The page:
A key Chinese connection to Europe arrived via Latvia, which became the first Baltic nation to benefit from the creation of a direct rail freight route with Beijing.
This has made Latvia a prominent part of Beijing’s plan as it has identified the small Baltic nation as becoming the northern European logistics and distribution centre in the Eurasian land bridge.
Lithuanian Railways and the China Merchant Group signed an agreement confirming freight services from China via Belarus to the Baltics, and the focus for Lithuania is to be part of a transit route to its neighbour in the north via rail, and towards the south of Europe, but it attracts far fewer Chinese investments overall.
China’s Touchstone Capital Partners initiated a train tunnel linking Helsinki with Estonia’s capital Tallinn with a 15 billion euros injection of finance which, as all of its railway agreements in the region, is an infrastructure investment in the Belt and Road Initiative plan.
Yet while various trade agreements and takeovers can be put down to mere business, the next chess game between east and west over the Central and European states in the battle for 5G implementation is an even bigger area of concern which remains largely unaddressed.
5G – the new frontier
Rather than just a tug of war over construction contracts and railway links, the quest for which of the Western countries and China can wrap up 5G contracts is the new frontier for the fourth industrial revolution.
The battle over 5G goes beyond just faster internet, transcending every aspect of daily living of the residents of the smart cities over which these networks will govern.
The ties between Huawei and China’s government, and thus the CCP’s potential ability to spy on citizens, although downplayed in Beijing, has polarised the discussion on 5G.
While the volume of investments China so boldly claimed it would offer back at the start of the 16+1 project initiation haven’t been met, the allure of its 5G capabilities represents an avenue back into the hearts, and pockets, of Central and Eastern European nations.
A 180 million euros investment is bringing the construction of the second-largest Huawei supply centre in the world near Budapest, with Hungary’s loyalty to China showing no sign of wavering.
Zeman publicly criticised warnings from National Cyber and Information Security Agency of the Czech Republic against Chinese providers ZTE and Huawei, mentioning that it would harm the latter’s plan to invest 330 million euros in 5G networks across the country.
Serbia, in collaboration with Huawei, has implemented the most intrusive police surveillance system in Europe, while the Chinese company now commands a 50 per cent share of the Greek telecoms equipment market and Slovakia has also continued to talk up collaborations with Huawei over 5G.
Warnings from the US have, however, clearly had an effect on some. Poland dealt a blow to Huawei by signing a deal with the US to strengthen cooperation on 5G while Romania, in a joint statement with Donald Trump, mentioned it would “seek to avoid the security risks that accompany Chinese investment in 5G telecommunications networks”.
One of the EU’s major concerns regarding China’s activities in Central and Eastern Europe is due to the fact that these transport networks are set to become a major terminal for the Chinese Belt and Road initiative.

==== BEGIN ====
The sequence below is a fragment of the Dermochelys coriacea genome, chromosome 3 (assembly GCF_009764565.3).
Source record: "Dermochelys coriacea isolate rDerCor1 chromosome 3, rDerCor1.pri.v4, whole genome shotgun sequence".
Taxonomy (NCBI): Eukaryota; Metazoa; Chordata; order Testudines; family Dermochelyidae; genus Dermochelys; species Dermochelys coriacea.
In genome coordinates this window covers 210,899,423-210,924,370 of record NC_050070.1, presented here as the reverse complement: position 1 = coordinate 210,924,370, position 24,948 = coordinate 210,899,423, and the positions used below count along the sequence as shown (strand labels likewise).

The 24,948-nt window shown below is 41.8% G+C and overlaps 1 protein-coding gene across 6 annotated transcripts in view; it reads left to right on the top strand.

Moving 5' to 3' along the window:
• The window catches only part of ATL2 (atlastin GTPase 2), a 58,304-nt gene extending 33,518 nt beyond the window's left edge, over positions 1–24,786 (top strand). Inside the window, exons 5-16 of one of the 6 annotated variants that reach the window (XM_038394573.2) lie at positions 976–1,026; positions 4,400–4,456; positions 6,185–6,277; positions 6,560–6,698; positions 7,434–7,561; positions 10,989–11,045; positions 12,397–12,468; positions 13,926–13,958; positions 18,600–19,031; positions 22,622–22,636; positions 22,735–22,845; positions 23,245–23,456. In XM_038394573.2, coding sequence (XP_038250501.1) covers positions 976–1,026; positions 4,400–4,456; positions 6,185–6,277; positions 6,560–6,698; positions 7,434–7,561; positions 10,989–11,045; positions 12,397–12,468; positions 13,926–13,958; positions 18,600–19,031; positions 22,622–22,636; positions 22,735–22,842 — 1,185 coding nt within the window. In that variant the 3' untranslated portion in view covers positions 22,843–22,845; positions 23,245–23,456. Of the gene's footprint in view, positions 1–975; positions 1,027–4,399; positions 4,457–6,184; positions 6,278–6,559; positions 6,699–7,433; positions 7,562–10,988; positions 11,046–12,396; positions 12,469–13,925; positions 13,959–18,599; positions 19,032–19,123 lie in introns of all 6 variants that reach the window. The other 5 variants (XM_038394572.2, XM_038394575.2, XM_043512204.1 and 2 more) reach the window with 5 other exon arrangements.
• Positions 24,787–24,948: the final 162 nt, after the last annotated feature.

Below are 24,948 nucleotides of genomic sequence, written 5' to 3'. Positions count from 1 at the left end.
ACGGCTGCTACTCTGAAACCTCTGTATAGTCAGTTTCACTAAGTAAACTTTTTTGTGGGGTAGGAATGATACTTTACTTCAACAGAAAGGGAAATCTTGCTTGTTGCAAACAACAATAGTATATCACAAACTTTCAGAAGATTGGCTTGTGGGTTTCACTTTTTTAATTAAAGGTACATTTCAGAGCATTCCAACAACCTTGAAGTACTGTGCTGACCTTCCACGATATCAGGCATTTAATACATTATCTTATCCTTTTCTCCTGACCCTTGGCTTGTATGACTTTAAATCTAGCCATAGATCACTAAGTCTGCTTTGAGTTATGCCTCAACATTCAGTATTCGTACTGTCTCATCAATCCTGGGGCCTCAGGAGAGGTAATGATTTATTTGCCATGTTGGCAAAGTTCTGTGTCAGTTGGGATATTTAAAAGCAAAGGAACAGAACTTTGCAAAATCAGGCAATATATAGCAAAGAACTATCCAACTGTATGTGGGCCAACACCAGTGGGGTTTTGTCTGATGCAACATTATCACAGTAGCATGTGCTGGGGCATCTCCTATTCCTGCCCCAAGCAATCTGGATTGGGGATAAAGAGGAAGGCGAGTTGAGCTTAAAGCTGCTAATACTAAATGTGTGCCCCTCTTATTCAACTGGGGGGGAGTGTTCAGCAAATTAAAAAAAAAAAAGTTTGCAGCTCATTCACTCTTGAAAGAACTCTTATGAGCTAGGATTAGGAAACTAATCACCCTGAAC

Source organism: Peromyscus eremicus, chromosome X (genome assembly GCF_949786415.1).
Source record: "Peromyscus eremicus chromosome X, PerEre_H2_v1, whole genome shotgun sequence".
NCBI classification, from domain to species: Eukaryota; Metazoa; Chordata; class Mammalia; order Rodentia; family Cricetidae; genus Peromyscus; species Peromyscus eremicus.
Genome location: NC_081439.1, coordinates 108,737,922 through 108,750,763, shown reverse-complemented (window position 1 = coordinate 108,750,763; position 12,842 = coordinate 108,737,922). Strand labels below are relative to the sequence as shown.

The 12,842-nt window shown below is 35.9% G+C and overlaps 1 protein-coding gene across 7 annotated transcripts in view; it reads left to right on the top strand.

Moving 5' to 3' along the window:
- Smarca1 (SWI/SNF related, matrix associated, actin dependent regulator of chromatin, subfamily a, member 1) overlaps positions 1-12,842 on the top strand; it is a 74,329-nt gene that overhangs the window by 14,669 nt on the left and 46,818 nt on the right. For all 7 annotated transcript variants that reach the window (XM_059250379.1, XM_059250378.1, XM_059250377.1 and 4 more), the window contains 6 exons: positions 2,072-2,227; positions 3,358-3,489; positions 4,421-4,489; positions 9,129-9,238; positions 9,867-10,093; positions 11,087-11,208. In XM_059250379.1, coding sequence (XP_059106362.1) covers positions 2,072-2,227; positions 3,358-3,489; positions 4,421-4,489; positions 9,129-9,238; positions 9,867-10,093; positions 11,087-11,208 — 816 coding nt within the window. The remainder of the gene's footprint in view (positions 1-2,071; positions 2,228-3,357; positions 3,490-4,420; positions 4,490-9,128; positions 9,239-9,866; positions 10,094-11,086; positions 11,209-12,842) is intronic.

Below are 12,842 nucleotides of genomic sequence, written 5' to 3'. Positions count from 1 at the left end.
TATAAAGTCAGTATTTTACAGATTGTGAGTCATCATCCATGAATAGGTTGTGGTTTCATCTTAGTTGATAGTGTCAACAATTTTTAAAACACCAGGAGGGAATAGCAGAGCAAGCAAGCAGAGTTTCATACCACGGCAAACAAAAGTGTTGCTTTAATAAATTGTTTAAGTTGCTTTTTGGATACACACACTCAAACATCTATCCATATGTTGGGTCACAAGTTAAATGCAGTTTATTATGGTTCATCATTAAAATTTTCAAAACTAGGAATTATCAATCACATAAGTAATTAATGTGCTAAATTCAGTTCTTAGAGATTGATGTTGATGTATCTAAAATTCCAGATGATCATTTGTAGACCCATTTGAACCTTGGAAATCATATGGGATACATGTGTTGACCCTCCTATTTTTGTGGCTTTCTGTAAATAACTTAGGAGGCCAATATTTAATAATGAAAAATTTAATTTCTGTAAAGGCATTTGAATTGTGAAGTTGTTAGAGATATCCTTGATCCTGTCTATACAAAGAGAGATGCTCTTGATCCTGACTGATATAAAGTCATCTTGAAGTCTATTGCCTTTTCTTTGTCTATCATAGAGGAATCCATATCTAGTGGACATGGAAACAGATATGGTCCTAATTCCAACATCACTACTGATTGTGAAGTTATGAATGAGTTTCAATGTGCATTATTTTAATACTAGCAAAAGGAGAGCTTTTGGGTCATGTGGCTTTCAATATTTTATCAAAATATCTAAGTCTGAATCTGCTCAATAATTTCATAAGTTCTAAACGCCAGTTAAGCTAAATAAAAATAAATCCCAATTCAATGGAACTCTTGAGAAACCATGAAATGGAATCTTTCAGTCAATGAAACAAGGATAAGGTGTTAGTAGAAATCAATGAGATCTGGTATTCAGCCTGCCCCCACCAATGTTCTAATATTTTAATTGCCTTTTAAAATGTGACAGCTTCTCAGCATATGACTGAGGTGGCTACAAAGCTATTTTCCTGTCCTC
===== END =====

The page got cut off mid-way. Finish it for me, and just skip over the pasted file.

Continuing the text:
Yet it is not just from a business perspective that some are worried as the more agreements and investments made between Beijing and its Eastern European counterparts buy more political influence within the continent.
This has been evidenced in Hungary’s repeated blocking of EU statements criticising China’s rights record. Greece, in 2017, vetoed an EU statement at the United Nations expressing condemnation of China’s human rights record while Serbia has seen public support to join the EU drop from 70 per cent in 2012 to just 34 per cent today.
Even though these countries are undoubtedly aware of the political influence that it provides Beijing, it is a price that they seem more than willing to pay. And, although in some rare cases ideological alignment or admiration seem to be a factor, the main motive for the recipients of Chinese money seems to be purely financial.
The outbreak of COVID-19 has left the global economy shrouded in uncertainty and concern, no less in Central and Eastern Europe where those countries are intrinsically linked with and dependant on large-scale Chinese investments.
A report from Erste Research Group (ERG) warned that a worst-case scenario could put Europe into recession if the spread of the coronavirus was not contained in the near future, and could translate into an even more rapid dip in growth for CEE nations.
A downward turn of average CEE growth of about 0.3 per cent, with revisions of as much as minus 0.5 per cent for Romania, or even more for Croatia, is estimated by the report.
Due to the volume of activity between CEE countries and Chinese investments, there is also significant potential for disruption to the supply chain of this region.
Using OECD data, analysts from Raiffeisen Bank International (RBI) estimate that Slovakia will be the most exposed country in the region, with a share of 45 per cent of foreign value-added in exports.
While Germany plays the biggest part in the supply chains of CEE economies, China plays a significant role, accounting for around 3.5 per cent of value-added in terms of exports for many nations in the region.
With the EU market stagnating and with many of these nations feeling little need to uphold any kind of loyalties to the bloc, Central and Eastern European nations are focusing more on the benefit of their own nations rather than being swayed by external influences, threats or dogmas.
The EU still holds concerns over possibly losing its grip on a number of Central and European states.
But largely due to healthy debates and scepticism about Beijing’s plans and its inability to live up to many of the initial promises, there is no longer such an aligned approval of China’s activities in the region.
This article is part of the #DemocraCE project.